You Can’t tell a Law by it’s Title

My expertise lies not in the law. The constitution of our nation and our state are the laws of the land, and as an elected representative I am sworn to uphold these laws. So when I read the constitution and think it means one thing, and the experts tell me another, I very carefully listen and make a judgment.

In my last post I suggested that our state founders thought corporate personal property should, indeed must be taxed. I cited Article 7 Section 8:



Section 8. CORPORATE PROPERTY MUST BE TAXED. The power to tax corporations or corporate property, both real and personal, shall never be relinquished or suspended, and all corporations in this state or doing business therein, shall be subject to taxation for state, county, school, municipal, and other purposes, on real and personal property owned or used by them, and not by this constitution exempted from taxation within the territorial limits of the authority levying the tax.


Learned scholars have interpreted this to mean that the State of Idaho cannot relinquish the power of taxation on corporate personal property, otherwise how could the exemptions that have occurred over the years be allowed? I was mailed this citation from a 1930 Idaho Supreme Court decision, and it was mentioned by the lawyer for the Attorney General:

Court Case 1

Sent to me by an old constitutional lawyerWho knows more than me

Sent to me by an old constitutional lawyer
Who knows more than meSo it is clear, the interpretation of Section 8 means the Legislature has the power to exempt and even remove taxation of Corporate Personal Property. We cannot relinquish the power to tax, though we may chose not to impose such tax.  It is also clear from another legal interpretation that if the legislature, by removing this tax, forces counties or municipalities to default on obligations (bonds) or not fulfill their statutory (indigent health care, law enforcement, jails, mental health) or constitutional (schools) obligations, the legislature would be in violation of its constitutional authority. I hope we can proceed with wisdom and justice.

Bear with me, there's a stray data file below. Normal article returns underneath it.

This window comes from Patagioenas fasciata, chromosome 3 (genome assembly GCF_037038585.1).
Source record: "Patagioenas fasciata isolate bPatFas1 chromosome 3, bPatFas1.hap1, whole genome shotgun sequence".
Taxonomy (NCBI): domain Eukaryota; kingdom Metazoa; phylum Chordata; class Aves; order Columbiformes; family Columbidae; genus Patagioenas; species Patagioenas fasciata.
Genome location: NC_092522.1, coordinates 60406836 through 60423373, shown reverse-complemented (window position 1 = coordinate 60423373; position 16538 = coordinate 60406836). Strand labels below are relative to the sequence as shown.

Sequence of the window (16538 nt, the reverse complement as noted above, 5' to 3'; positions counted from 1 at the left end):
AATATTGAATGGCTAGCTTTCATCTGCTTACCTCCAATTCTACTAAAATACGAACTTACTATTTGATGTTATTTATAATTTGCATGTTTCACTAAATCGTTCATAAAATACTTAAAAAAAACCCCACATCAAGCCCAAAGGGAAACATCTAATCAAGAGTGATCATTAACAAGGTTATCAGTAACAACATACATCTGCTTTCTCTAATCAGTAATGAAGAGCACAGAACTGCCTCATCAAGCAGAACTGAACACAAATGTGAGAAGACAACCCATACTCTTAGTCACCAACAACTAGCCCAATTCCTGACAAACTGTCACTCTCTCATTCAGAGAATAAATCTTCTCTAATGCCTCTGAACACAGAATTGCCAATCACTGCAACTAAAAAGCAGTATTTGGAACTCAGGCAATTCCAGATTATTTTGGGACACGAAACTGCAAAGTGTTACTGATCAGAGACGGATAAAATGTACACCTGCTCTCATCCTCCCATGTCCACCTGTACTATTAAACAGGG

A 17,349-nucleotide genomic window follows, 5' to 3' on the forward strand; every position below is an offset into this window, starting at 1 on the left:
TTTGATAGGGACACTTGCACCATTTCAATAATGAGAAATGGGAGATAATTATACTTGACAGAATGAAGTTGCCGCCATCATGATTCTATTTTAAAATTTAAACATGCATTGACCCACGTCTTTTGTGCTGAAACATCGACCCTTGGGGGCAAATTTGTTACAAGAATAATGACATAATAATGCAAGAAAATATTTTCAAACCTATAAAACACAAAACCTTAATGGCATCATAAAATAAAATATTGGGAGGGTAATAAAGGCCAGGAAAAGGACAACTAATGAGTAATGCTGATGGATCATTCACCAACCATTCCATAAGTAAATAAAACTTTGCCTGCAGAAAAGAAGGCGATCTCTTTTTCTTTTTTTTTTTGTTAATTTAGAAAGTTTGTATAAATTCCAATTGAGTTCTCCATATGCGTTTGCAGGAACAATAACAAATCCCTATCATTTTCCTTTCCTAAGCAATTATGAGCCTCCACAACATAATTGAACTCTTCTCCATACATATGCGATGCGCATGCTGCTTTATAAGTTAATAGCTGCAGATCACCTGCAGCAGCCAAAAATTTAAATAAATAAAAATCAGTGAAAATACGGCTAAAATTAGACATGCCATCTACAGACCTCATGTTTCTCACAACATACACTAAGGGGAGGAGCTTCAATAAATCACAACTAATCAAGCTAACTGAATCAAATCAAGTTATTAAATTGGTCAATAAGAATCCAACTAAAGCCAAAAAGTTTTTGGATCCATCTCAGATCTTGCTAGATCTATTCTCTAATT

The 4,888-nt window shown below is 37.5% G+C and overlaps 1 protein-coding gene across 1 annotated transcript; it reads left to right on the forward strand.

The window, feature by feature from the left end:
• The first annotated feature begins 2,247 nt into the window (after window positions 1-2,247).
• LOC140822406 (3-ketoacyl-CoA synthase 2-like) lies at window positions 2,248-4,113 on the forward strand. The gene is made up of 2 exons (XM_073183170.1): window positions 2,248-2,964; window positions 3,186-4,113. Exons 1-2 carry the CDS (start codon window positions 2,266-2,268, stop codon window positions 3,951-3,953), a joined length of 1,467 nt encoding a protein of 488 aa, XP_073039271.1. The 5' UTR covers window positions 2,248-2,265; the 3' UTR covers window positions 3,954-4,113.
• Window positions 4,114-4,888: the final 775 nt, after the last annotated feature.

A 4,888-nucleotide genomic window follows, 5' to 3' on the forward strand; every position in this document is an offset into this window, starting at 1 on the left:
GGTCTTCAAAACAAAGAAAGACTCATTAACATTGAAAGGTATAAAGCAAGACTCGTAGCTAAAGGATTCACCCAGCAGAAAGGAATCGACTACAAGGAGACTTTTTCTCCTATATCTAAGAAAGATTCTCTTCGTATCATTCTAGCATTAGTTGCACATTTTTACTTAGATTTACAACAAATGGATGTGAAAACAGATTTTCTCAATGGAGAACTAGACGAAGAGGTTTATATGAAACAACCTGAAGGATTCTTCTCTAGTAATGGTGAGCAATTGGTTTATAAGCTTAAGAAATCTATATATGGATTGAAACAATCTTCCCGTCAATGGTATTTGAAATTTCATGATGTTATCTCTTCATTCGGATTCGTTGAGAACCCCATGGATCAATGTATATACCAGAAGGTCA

I draw your attention to the title of the section:


Whenever we hear a bill read on the floor of the Senate and it comes before us to debate and vote, the President of the Senate asks, “Are there corrections to the title?” He pauses and has always gone on with, “Hearing none, the title is approved. The secretary may read the bill.”

If I had been in the Idaho Constitutional Senate in 1889 and heard this title read and back then in my frock coat with a spittoon by my desk, and I also with the benefit of time machine wisdom I had my present day experience, I would have objected and asked that the title be amended to read:


I vow to pay better attention when the president of the Senate asks for corrections to the title.  And I’ll try to have a clearer vision of the future. Presently, my glass through to the future remains dim.


All comments are read but not posted.

About ddxdx

A Family physician, former county coroner and former Idaho State Senator
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